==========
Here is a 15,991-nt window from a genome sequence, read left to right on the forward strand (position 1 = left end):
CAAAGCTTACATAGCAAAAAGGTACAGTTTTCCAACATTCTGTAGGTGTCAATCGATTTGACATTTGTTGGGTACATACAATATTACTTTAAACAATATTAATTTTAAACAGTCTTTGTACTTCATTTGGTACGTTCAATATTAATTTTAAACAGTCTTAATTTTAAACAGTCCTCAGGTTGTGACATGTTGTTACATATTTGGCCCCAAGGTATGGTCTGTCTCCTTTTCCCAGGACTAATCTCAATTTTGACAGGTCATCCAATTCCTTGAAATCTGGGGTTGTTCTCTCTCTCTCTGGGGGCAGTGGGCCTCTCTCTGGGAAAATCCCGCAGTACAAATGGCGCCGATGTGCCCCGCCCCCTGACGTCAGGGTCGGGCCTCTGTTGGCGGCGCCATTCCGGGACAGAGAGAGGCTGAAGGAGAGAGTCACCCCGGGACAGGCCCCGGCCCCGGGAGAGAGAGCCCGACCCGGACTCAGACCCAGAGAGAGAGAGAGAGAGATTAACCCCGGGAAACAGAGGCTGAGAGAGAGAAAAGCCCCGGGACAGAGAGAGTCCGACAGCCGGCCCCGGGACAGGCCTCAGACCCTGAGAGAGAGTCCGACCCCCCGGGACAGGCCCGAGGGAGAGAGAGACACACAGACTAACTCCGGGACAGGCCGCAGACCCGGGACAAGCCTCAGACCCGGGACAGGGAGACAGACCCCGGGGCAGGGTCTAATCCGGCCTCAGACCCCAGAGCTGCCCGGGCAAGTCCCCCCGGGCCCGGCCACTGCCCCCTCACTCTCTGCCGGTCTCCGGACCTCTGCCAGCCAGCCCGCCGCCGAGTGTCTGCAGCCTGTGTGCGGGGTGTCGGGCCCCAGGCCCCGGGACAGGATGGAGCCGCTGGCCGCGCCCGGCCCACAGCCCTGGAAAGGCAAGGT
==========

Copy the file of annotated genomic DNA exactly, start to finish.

Here is a 15,991-nt window from a genome sequence, read left to right on the forward strand (position 1 = left end):
CAAAGCTTACATAGCAAAAAGGTACAGTTTTCCAACATTCTGTAGGTGTCAATCGATTTGACATTTGTTGGGTACATACAATATTACTTTAAACAATATTAATTTTAAACAGTCTTTGTACTTCATTTGGTACGTTCAATATTAATTTTAAACAGTCTTAATTTTAAACAGTCCTCAGGTTGTGACATGTTGTTACATATTTGGCCCCAAGGTATGGTCTGTCTCCTTTTCCCAGGACTAATCTCAATTTTGACAGGTCATCCAATTCCTTGAAATCTGGGGTTGTTCTCTCTCTCTCTGGGGGCAGTGGGCCTCTCTCTGGGAAAATCCCGCAGTACAAATGGCGCCGATGTGCCCCGCCCCCTGACGTCAGGGTCGGGCCTCTGTTGGCGGCGCCATTCCGGGACAGAGAGAGGCTGAAGGAGAGAGTCACCCCGGGACAGGCCCCGGCCCCGGGAGAGAGAGCCCGACCCGGACTCAGACCCAGAGAGAGAGAGAGAGAGATTAACCCCGGGAAACAGAGGCTGAGAGAGAGAAAAGCCCCGGGACAGAGAGAGTCCGACAGCCGGCCCCGGGACAGGCCTCAGACCCTGAGAGAGAGTCCGACCCCCCGGGACAGGCCCGAGGGAGAGAGAGACACACAGACTAACTCCGGGACAGGCCGCAGACCCGGGACAAGCCTCAGACCCGGGACAGGGAGACAGACCCCGGGGCAGGGTCTAATCCGGCCTCAGACCCCAGAGCTGCCCGGGCAAGTCCCCCCGGGCCCGGCCACTGCCCCCTCACTCTCTGCCGGTCTCCGGACCTCTGCCAGCCAGCCCGCCGCCGAGTGTCTGCAGCCTGTGTGCGGGGTGTCGGGCCCCAGGCCCCGGGACAGGATGGAGCCGCTGGCCGCGCCCGGCCCACAGCCCTGGAAAGGCAAGGT